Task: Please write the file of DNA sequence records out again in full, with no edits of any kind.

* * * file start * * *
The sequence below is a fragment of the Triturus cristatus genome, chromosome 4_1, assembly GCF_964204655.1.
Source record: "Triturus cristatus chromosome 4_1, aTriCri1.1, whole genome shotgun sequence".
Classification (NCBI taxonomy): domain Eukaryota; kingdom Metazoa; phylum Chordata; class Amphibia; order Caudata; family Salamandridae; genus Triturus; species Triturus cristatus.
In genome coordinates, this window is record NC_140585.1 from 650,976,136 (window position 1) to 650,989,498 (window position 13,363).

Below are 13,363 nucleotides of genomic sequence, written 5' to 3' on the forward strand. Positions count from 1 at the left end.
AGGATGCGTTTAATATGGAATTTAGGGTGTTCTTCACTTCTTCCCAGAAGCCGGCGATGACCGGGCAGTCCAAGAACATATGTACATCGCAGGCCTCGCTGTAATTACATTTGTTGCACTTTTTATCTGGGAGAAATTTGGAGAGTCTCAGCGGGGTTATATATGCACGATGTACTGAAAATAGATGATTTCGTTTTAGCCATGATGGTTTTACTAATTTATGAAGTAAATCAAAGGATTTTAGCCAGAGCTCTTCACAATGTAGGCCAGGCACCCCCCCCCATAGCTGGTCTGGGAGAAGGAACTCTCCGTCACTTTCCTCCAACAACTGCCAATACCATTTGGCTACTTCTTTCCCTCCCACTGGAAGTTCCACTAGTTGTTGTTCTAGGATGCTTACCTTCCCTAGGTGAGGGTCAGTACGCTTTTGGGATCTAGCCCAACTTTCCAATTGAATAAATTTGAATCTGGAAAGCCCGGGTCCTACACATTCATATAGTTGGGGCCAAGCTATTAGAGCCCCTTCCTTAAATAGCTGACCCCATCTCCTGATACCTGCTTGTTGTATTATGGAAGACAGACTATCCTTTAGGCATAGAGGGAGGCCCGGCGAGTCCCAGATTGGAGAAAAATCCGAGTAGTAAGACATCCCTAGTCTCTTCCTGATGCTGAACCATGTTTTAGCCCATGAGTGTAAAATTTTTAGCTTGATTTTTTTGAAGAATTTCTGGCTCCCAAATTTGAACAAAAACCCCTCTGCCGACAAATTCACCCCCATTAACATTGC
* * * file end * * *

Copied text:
The sequence below is a fragment of the Triturus cristatus genome, chromosome 4_1, assembly GCF_964204655.1.
Source record: "Triturus cristatus chromosome 4_1, aTriCri1.1, whole genome shotgun sequence".
Classification (NCBI taxonomy): domain Eukaryota; kingdom Metazoa; phylum Chordata; class Amphibia; order Caudata; family Salamandridae; genus Triturus; species Triturus cristatus.
In genome coordinates, this window is record NC_140585.1 from 650,976,136 (window position 1) to 650,989,498 (window position 13,363).

Below are 13,363 nucleotides of genomic sequence, written 5' to 3' on the forward strand. Positions count from 1 at the left end.
AGGATGCGTTTAATATGGAATTTAGGGTGTTCTTCACTTCTTCCCAGAAGCCGGCGATGACCGGGCAGTCCAAGAACATATGTACATCGCAGGCCTCGCTGTAATTACATTTGTTGCACTTTTTATCTGGGAGAAATTTGGAGAGTCTCAGCGGGGTTATATATGCACGATGTACTGAAAATAGATGATTTCGTTTTAGCCATGATGGTTTTACTAATTTATGAAGTAAATCAAAGGATTTTAGCCAGAGCTCTTCACAATGTAGGCCAGGCACCCCCCCCCATAGCTGGTCTGGGAGAAGGAACTCTCCGTCACTTTCCTCCAACAACTGCCAATACCATTTGGCTACTTCTTTCCCTCCCACTGGAAGTTCCACTAGTTGTTGTTCTAGGATGCTTACCTTCCCTAGGTGAGGGTCAGTACGCTTTTGGGATCTAGCCCAACTTTCCAATTGAATAAATTTGAATCTGGAAAGCCCGGGTCCTACACATTCATATAGTTGGGGCCAAGCTATTAGAGCCCCTTCCTTAAATAGCTGACCCCATCTCCTGATACCTGCTTGTTGTATTATGGAAGACAGACTATCCTTTAGGCATAGAGGGAGGCCCGGCGAGTCCCAGATTGGAGAAAAATCCGAGTAGTAAGACATCCCTAGTCTCTTCCTGATGCTGAACCATGTTTTAGCCCATGAGTGTAAAATTTTTAGCTTGATTTTTTTGAAGAATTTCTGGCTCCCAAATTTGAACAAAAACCCCTCTGCCGACAAATTCACCCCCATTAACATTGC